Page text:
And the worst thing is, it doesn’t have to develop this way. I don’t even buy the whole “Matthew loved Mary too much so he had to leave this way” junk. Do these scriptwriters have brains? What did you say, something about reality? You want it to be realistic? Having Matthew and Mary divorce would be more realistic and a better play out of the tension and clash of the two existences you’re trying to embody. Or even having Matthew having to move away or having to separate with Mary for a few years would work better, with Mary coming home to Downton for an extended stay in Season 4 or something. And then Season 5 (why do they even need five seasons anyways?) could be the resolution of that conflict. And you wouldn’t need any scenes with Matthew in it. They had a whole 90 minutes to execute something to convince me and what was the result? Am I supposed to think this is the same writer and production team behind the glorious first season? Because what they just pulled was a pretty awful plot move and narratively speaking makes no sense at all unless you follow the Downton contract renewal news. And all of this happens on a Christmas special too. Is that even legal?

Reality, capturing the true grittiness of human existence, I get it. But I know when a masterpiece has descended into the “drama for drama’s sake” realm. Downton has become more than just a work of art, but a cash cow. And when producers and writers go into “cash cow” mode, nothing’s the same anymore. It’s not the same Downton that I fell in love with and treasured anymore.

That being said, Downton, you who once owned my heart, we are so breaking up. To me, the “Christmas Special” never existed, and we are totally through. You were great for two seasons, and even when you slipped in the third season, I forgave you and gave you one chance after another. But not anymore. If I watch the fourth season of Downton, it must mean that I’ve lost my mind.

重紫 Chong Zi – A Review

28 Dec


image credit: 颖果

I saw this mesmerizing picture while browsing the web the other day and it just brought back all the amazing moments of Chong Zi. It’s not that the story was revolutionary or that the characters were transcendental, but there was something there that fixated and captivated my attention all the way until the last words on the final page.

The story of a young girl yearning to be loved and accepted by the people around her, only to be turned away and repelled again and again because of the devilish aura inside her. Right away, there is a moral issue that is brought to the forefront: what makes people evil, and how do we qualify people as evil? And the answer that author Shu Ke (蜀客) provides is just wonderful. That we are all humans. We all do good things and we all make mistakes. Just because we are born one way or another doesn’t mean we are beyond salvation. And that’s what makes us human.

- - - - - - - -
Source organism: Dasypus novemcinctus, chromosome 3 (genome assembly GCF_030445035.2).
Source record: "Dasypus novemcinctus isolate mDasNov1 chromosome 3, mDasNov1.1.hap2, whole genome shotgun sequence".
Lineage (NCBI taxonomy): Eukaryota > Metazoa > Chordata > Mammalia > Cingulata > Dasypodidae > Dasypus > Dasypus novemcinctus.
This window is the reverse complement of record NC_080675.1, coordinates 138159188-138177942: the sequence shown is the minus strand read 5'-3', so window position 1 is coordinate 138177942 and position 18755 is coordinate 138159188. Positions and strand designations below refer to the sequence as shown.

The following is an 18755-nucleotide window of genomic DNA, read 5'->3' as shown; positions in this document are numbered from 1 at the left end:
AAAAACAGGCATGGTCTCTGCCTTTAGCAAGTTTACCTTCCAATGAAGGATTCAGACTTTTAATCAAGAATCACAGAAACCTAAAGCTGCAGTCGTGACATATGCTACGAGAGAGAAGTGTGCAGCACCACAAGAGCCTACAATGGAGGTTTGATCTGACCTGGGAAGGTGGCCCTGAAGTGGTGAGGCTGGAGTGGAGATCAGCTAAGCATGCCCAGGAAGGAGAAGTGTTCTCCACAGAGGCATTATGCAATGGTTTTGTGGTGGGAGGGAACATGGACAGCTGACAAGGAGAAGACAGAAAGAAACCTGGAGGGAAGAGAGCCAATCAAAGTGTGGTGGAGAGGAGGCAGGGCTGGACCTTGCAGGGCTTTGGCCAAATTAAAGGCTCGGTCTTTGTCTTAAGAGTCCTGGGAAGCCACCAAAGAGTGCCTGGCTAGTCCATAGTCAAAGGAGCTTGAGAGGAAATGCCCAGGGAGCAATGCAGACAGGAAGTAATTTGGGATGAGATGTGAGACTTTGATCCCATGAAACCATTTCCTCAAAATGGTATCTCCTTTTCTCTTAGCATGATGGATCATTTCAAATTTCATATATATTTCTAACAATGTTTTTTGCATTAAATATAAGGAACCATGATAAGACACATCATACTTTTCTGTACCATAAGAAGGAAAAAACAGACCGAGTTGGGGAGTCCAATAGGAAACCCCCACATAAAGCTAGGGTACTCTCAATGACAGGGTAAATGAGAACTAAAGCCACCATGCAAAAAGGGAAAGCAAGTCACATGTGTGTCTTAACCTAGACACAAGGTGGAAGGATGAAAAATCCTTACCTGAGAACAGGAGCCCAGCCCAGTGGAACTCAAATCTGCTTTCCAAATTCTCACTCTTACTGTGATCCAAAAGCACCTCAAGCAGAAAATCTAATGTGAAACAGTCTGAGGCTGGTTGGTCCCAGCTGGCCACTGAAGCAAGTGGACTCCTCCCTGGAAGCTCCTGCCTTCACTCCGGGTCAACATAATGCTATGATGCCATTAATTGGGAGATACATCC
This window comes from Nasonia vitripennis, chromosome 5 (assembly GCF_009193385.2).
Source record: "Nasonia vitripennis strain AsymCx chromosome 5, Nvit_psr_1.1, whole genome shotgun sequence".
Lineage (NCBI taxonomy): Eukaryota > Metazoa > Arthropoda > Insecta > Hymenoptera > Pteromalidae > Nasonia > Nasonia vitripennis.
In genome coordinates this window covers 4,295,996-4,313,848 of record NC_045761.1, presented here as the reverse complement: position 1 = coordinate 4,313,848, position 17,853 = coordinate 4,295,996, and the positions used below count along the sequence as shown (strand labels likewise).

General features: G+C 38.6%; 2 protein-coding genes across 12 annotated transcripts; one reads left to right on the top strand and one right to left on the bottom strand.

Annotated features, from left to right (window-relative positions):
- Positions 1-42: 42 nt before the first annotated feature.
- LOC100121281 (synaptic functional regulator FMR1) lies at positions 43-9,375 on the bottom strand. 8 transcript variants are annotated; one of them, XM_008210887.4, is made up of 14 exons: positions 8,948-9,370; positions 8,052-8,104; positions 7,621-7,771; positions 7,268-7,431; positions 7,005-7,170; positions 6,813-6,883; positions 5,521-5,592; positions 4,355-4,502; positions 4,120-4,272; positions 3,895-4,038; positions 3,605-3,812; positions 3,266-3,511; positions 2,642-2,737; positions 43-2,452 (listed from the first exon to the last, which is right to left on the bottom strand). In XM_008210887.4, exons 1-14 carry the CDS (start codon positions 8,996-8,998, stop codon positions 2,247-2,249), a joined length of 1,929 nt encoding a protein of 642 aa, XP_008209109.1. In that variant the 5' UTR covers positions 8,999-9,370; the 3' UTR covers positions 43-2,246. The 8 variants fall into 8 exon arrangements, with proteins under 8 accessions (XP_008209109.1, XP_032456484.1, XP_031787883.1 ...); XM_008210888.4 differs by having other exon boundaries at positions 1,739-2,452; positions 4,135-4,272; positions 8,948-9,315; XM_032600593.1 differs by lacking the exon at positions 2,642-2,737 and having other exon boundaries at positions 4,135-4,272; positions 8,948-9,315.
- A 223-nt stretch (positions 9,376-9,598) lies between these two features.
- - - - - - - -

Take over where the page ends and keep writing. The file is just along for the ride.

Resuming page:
This book is not without its flaws though. There were times when I felt that the critical moments of action were passed over and too much time spent turning over the same thoughts in the characters’ heads. Some of the characterizations were wonderful and I loved, like pure-hearted Demon Lord Wan Jie or the cold and calculating Tian Zhi Xie, while some of the characterizations felt a little flat, like the immaculate Luo Yin Fan, despite all of his struggles between love and duty. Some characters were useless to the plot, like Zhuo Hao or Qin Ke.

But Shu Ke convincingly brings us along on Chong Zi’s journey from a weak young girl to a powerful demoness not by her own will, but forced by the people and society around her. And each step of the way, Shu Ke leaves us details and clues, bits and pieces of information that together meshed a wonderfully complex world. Nobody was outrightly righteous, nobody was outright evil (well, maybe some) but they all were living and making decisions to the best of their ability. At the end of the day, what is right and what is wrong, or more importantly who is good and who is evil becomes blurred and grey.